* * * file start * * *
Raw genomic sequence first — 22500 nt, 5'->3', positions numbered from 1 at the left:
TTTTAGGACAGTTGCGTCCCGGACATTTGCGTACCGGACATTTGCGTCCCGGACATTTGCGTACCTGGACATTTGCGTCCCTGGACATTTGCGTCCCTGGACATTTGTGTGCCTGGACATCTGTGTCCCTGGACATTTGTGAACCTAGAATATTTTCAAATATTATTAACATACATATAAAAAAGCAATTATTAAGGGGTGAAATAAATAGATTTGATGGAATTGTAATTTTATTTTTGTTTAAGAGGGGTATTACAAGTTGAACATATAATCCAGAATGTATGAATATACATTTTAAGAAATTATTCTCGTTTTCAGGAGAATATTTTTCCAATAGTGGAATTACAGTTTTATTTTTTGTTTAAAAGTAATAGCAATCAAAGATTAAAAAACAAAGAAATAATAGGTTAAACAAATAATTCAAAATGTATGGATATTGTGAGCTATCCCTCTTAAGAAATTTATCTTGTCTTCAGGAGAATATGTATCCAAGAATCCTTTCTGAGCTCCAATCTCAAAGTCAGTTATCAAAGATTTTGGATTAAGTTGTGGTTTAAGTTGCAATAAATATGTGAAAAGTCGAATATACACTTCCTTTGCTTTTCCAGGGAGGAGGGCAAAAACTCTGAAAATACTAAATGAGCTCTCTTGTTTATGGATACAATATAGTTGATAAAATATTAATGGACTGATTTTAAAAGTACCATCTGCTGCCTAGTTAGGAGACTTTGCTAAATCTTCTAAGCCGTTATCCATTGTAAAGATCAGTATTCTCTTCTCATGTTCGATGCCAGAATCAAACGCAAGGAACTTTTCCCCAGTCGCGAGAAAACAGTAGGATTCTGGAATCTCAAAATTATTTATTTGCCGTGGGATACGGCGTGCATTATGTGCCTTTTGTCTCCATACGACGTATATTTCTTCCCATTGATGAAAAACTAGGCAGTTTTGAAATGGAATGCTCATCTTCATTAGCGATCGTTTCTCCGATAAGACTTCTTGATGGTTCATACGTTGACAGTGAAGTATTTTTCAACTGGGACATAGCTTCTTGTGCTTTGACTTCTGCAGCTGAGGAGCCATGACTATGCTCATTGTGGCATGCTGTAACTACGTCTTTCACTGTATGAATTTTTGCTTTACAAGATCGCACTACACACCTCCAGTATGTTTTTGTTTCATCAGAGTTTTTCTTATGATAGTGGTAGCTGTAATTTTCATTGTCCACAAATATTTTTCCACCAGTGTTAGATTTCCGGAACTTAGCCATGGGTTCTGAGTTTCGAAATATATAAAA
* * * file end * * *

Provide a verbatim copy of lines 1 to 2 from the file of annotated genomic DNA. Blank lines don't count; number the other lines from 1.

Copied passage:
Raw genomic sequence first — 22500 nt, 5'->3', positions numbered from 1 at the left:
TTTTAGGACAGTTGCGTCCCGGACATTTGCGTACCGGACATTTGCGTCCCGGACATTTGCGTACCTGGACATTTGCGTCCCTGGACATTTGCGTCCCTGGACATTTGTGTGCCTGGACATCTGTGTCCCTGGACATTTGTGAACCTAGAATATTTTCAAATATTATTAACATACATATAAAAAAGCAATTATTAAGGGGTGAAATAAATAGATTTGATGGAATTGTAATTTTATTTTTGTTTAAGAGGGGTATTACAAGTTGAACATATAATCCAGAATGTATGAATATACATTTTAAGAAATTATTCTCGTTTTCAGGAGAATATTTTTCCAATAGTGGAATTACAGTTTTATTTTTTGTTTAAAAGTAATAGCAATCAAAGATTAAAAAACAAAGAAATAATAGGTTAAACAAATAATTCAAAATGTATGGATATTGTGAGCTATCCCTCTTAAGAAATTTATCTTGTCTTCAGGAGAATATGTATCCAAGAATCCTTTCTGAGCTCCAATCTCAAAGTCAGTTATCAAAGATTTTGGATTAAGTTGTGGTTTAAGTTGCAATAAATATGTGAAAAGTCGAATATACACTTCCTTTGCTTTTCCAGGGAGGAGGGCAAAAACTCTGAAAATACTAAATGAGCTCTCTTGTTTATGGATACAATATAGTTGATAAAATATTAATGGACTGATTTTAAAAGTACCATCTGCTGCCTAGTTAGGAGACTTTGCTAAATCTTCTAAGCCGTTATCCATTGTAAAGATCAGTATTCTCTTCTCATGTTCGATGCCAGAATCAAACGCAAGGAACTTTTCCCCAGTCGCGAGAAAACAGTAGGATTCTGGAATCTCAAAATTATTTATTTGCCGTGGGATACGGCGTGCATTATGTGCCTTTTGTCTCCATACGACGTATATTTCTTCCCATTGATGAAAAACTAGGCAGTTTTGAAATGGAATGCTCATCTTCATTAGCGATCGTTTCTCCGATAAGACTTCTTGATGGTTCATACGTTGACAGTGAAGTATTTTTCAACTGGGACATAGCTTCTTGTGCTTTGACTTCTGCAGCTGAGGAGCCATGACTATGCTCATTGTGGCATGCTGTAACTACGTCTTTCACTGTATGAATTTTTGCTTTACAAGATCGCACTACACACCTCCAGTATGTTTTTGTTTCATCAGAGTTTTTCTTATGATAGTGGTAGCTGTAATTTTCATTGTCCACAAATATTTTTCCACCAGTGTTAGATTTCCGGAACTTAGCCATGGGTTCTGAGTTTCGAAATATATAAAA